Visit Kathryn Mattingly at goodreads

Visit Benjamin at Barnes&Noble

Fractured Hearts is coming soon…

Tags

, , , , , , , , , , , ,

Fractured-Hearts

Winter Goose Publishing would like to announce the upcoming release of Fractured Hearts, a collection of short fiction by Award Winning Author Kathryn Mattingly.

“Not for the faint of heart, these timeless tales deal with every type of love that drive us to do what we do—for better or for worse. Whether whimsical ghosts in love with art or cats transformed by the full moon, you’ll wonder if even the most unbelievable is somehow true. From a gypsy child in Rome to a widow in Aruba, the stories transport you to faraway places.” ~Winter Goose Publishing

Kathryn will be at Face In A Book in EDH Town Center Saturday February 8th from 4-6pm signing copies of Fractured Hearts, which includes 5 pieces recognized for excellence as outstanding literature.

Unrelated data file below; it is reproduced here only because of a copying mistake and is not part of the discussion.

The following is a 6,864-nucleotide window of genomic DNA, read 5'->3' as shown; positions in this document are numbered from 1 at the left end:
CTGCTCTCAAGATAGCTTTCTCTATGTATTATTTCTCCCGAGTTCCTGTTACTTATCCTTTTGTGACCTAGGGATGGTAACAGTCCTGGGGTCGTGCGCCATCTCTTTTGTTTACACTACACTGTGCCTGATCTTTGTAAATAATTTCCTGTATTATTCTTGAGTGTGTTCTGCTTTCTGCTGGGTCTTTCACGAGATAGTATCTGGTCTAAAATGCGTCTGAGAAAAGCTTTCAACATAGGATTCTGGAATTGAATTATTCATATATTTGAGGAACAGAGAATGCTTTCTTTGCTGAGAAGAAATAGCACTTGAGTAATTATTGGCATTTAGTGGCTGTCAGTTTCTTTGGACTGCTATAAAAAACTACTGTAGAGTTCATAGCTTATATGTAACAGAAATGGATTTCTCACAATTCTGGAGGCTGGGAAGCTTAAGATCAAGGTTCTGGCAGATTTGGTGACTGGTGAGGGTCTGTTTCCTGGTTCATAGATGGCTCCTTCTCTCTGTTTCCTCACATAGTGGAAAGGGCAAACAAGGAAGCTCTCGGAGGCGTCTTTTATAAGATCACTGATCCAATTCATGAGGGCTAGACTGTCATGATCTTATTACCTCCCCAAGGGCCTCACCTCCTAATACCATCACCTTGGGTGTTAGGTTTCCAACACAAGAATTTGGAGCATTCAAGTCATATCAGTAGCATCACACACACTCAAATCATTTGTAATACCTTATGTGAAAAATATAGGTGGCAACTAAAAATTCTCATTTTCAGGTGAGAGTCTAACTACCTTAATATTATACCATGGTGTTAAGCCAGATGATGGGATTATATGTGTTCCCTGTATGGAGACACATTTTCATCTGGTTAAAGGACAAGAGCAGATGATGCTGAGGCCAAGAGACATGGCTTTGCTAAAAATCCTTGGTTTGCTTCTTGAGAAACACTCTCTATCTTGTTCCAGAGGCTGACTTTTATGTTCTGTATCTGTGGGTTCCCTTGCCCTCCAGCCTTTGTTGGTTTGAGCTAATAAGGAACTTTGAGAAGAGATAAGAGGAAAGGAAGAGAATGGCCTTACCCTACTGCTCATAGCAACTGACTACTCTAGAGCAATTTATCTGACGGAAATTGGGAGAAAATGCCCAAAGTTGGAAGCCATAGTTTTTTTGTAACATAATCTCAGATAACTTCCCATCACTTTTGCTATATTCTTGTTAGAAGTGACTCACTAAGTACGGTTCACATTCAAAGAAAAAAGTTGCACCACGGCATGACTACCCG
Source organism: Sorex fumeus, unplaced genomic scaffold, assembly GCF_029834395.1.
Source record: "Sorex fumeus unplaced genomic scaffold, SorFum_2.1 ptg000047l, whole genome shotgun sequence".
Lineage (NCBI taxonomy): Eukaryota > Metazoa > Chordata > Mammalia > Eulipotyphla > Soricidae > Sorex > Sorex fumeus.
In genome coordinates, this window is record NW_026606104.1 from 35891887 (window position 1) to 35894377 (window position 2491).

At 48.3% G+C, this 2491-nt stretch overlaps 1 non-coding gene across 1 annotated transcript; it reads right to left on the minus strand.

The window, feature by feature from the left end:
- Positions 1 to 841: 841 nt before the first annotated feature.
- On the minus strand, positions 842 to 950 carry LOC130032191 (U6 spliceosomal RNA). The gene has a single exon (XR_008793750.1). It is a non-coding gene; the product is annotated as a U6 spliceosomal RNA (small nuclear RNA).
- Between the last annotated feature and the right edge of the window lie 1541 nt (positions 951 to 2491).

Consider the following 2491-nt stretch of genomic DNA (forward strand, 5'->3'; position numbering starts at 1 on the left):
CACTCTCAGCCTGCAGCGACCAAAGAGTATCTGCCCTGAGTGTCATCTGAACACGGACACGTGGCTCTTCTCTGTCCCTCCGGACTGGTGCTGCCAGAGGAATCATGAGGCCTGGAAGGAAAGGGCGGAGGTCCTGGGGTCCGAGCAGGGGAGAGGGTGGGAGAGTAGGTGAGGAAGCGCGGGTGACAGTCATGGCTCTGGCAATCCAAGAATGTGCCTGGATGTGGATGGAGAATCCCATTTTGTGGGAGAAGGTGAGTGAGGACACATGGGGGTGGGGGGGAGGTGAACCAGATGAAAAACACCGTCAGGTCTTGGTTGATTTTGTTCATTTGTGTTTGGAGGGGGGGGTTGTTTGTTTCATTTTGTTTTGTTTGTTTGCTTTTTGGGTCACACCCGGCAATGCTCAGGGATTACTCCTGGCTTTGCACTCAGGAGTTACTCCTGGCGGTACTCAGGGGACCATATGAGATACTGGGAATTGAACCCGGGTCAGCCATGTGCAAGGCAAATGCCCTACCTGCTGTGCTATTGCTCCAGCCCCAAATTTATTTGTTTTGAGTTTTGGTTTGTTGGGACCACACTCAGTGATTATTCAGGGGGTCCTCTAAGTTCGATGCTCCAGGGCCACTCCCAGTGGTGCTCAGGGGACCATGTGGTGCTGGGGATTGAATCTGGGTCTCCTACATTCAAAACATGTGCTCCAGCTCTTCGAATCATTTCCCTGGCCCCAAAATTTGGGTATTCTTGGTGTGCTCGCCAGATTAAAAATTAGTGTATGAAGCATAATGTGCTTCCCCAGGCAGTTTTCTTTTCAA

Her love stories are guaranteed to pierce the heart and move the soul, and would make a perfect Valentine’s Day gift for the avid reader in your life or a unique offering for someone you’d like to impress romantically.

Stop by to browse the exceptional bookstore Tina Ferguson manages through her love and passion for reading, whilst nibbling chocolate, regardless of whether you indulge in purchasing Kathryn’s witty, whimsical, and wisdom-ridden words as told in the tales of this original volume.